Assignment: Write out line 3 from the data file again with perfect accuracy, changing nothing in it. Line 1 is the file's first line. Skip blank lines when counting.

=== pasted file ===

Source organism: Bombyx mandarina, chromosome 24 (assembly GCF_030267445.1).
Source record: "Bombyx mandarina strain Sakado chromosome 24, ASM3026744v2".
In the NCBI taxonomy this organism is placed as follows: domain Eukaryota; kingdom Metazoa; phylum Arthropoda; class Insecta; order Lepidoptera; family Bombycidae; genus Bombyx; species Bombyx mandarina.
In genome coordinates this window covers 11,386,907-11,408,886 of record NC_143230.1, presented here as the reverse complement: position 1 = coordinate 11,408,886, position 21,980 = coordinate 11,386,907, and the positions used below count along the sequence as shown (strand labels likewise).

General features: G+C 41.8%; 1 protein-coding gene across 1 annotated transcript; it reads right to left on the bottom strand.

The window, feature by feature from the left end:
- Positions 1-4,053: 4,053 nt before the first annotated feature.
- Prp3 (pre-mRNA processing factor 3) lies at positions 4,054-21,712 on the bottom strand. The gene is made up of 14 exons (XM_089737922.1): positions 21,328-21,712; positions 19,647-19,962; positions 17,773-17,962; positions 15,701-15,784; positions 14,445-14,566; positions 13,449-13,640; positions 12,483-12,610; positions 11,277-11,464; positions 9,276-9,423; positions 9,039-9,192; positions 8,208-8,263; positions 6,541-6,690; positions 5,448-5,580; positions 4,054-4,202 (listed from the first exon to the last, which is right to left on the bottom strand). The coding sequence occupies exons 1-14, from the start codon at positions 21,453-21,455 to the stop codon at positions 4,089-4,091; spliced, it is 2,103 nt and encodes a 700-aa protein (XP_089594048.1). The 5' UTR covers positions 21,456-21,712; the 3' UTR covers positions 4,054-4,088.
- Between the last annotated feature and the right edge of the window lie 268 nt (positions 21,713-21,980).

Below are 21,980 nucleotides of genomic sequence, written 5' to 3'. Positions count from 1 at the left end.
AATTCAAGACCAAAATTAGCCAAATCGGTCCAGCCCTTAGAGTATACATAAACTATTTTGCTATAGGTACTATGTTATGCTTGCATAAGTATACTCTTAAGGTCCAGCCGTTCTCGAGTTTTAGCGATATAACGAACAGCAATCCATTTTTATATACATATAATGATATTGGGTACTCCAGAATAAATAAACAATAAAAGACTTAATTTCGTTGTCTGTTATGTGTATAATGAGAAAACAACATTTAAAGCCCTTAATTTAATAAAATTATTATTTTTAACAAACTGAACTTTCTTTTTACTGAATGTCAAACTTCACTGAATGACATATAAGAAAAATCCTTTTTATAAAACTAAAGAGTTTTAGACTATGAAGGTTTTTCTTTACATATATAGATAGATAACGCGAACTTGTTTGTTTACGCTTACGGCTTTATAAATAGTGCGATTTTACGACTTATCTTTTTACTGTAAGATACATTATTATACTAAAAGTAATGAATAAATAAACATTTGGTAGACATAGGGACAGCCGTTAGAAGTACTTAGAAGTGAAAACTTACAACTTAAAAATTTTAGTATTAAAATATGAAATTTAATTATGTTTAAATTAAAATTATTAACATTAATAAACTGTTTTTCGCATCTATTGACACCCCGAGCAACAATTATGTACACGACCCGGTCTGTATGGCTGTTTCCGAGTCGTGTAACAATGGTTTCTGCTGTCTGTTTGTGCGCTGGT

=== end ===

In the NCBI taxonomy this organism is placed as follows: domain Eukaryota; kingdom Metazoa; phylum Arthropoda; class Insecta; order Lepidoptera; family Bombycidae; genus Bombyx; species Bombyx mandarina.